Allo-anti-M: Detection peaks around 2 years of age, but may be attenuated by red blood cell transfusion

for the Pediatric RBC Alloimmunization Consortium



Background: Anti-M is frequently observed as a naturally occurring antibody of little clinical significance. Naturally occurring anti-M is often found in children although the specific triggers of production, persistence, and evanescence of anti-M have yet to be elucidated. Methods: In a retrospective, multicenter, nationwide cohort survey conducted from 2001 to 2015, alloantibody screening was performed before and after transfusion in 18,944 recipients younger than 20 years. Recipients were categorized into six cohorts based on their age at transfusion; within and among these cohorts, allo-anti-M was analyzed in regard to its production, persistence, and evanescence. Results: In 44 patients, anti-M detected before and/or after transfusion was an age-related phenomenon, with a median age of 2 years and an interquartile range of 1–3 years; anti-M was most frequently detected in a cohort of children 1 to <5 years (0.77%, 31 of 4035). At least five patients were presumed to have concurrent infections. Among 1575 adolescents/young adults (15 to <20 years), no anti-M was detected. Of 29 patients with anti-M prior to transfusion, the antibody fell to undetectable levels in 17 recipients (89.5%, of whom at least 13 received only M-negative red cells) after anywhere from 5 days to 5.8 years; anti-M persisted in 2, and was not tested in 10. Only 15 recipients (0.08%) produced new anti-M after transfusion. Conclusion: Naturally occurring anti-M is a phenomenon of younger ages, predominantly between 1 and 3 years. After transfusion, it often falls to undetectable levels.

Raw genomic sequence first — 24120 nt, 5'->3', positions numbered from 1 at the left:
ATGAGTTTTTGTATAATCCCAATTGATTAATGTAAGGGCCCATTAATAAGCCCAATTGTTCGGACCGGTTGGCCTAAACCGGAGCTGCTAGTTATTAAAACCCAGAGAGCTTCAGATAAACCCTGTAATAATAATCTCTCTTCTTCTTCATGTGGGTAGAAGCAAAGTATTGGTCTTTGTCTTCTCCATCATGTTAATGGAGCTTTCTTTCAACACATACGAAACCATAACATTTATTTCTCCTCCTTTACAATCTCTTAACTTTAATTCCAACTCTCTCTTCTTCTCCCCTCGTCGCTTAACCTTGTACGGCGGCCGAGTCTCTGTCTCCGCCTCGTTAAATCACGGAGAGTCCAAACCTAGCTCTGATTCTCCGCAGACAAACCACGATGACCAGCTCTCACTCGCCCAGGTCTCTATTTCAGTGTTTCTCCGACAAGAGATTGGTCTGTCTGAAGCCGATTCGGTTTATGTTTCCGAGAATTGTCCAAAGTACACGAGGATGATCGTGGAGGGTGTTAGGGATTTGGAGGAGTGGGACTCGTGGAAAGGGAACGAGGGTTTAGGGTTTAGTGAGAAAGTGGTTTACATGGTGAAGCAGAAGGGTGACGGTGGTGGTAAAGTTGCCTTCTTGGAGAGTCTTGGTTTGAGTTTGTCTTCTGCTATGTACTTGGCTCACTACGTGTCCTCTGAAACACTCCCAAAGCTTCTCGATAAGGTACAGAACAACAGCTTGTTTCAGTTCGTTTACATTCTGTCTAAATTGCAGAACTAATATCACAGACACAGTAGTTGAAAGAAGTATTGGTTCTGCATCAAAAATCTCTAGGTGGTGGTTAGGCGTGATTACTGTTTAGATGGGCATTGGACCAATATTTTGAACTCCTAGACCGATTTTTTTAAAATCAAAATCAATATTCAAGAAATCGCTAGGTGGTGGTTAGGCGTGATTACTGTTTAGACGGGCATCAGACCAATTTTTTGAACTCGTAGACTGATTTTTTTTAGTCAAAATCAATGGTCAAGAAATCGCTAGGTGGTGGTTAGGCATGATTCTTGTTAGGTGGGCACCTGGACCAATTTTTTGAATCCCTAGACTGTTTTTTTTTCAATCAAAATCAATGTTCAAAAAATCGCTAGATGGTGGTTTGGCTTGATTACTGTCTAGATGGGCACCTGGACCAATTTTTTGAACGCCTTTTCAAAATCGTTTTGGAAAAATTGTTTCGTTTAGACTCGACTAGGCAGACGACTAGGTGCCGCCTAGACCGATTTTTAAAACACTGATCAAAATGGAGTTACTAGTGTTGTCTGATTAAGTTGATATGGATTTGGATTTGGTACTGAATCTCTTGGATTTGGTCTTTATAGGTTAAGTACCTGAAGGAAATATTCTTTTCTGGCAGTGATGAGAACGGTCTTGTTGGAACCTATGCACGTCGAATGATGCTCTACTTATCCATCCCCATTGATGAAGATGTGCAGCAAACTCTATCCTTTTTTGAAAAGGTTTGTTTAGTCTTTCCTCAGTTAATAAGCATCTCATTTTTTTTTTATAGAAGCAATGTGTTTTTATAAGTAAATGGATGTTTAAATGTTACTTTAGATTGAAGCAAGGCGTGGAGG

出版ステータスPublished - 9月 2021

ASJC Scopus subject areas

  • 免疫アレルギー学
  • 免疫学
  • 血液学


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